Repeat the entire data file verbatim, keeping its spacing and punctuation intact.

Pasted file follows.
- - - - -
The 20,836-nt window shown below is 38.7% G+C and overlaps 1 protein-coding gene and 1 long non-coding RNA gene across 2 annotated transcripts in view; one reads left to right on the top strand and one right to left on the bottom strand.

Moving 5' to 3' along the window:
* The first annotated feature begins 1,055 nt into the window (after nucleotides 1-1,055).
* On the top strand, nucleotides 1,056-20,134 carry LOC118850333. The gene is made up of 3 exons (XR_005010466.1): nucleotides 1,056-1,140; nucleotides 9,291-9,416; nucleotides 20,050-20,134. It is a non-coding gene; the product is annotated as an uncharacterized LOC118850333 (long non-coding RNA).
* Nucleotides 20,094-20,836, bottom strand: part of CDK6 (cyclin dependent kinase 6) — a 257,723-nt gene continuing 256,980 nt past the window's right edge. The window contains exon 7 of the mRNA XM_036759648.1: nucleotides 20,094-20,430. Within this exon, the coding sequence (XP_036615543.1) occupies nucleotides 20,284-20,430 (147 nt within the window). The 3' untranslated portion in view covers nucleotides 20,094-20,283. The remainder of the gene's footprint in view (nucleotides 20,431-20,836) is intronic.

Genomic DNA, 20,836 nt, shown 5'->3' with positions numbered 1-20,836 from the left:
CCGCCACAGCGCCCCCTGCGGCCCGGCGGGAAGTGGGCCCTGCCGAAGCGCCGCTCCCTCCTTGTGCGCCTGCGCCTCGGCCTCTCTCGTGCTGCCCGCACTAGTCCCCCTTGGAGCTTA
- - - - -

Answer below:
The 20,836-nt window shown below is 38.7% G+C and overlaps 1 protein-coding gene and 1 long non-coding RNA gene across 2 annotated transcripts in view; one reads left to right on the top strand and one right to left on the bottom strand.

Moving 5' to 3' along the window:
* The first annotated feature begins 1,055 nt into the window (after nucleotides 1-1,055).
* On the top strand, nucleotides 1,056-20,134 carry LOC118850333. The gene is made up of 3 exons (XR_005010466.1): nucleotides 1,056-1,140; nucleotides 9,291-9,416; nucleotides 20,050-20,134. It is a non-coding gene; the product is annotated as an uncharacterized LOC118850333 (long non-coding RNA).
* Nucleotides 20,094-20,836, bottom strand: part of CDK6 (cyclin dependent kinase 6) — a 257,723-nt gene continuing 256,980 nt past the window's right edge. The window contains exon 7 of the mRNA XM_036759648.1: nucleotides 20,094-20,430. Within this exon, the coding sequence (XP_036615543.1) occupies nucleotides 20,284-20,430 (147 nt within the window). The 3' untranslated portion in view covers nucleotides 20,094-20,283. The remainder of the gene's footprint in view (nucleotides 20,431-20,836) is intronic.

Genomic DNA, 20,836 nt, shown 5'->3' with positions numbered 1-20,836 from the left:
CCGCCACAGCGCCCCCTGCGGCCCGGCGGGAAGTGGGCCCTGCCGAAGCGCCGCTCCCTCCTTGTGCGCCTGCGCCTCGGCCTCTCTCGTGCTGCCCGCACTAGTCCCCCTTGGAGCTTA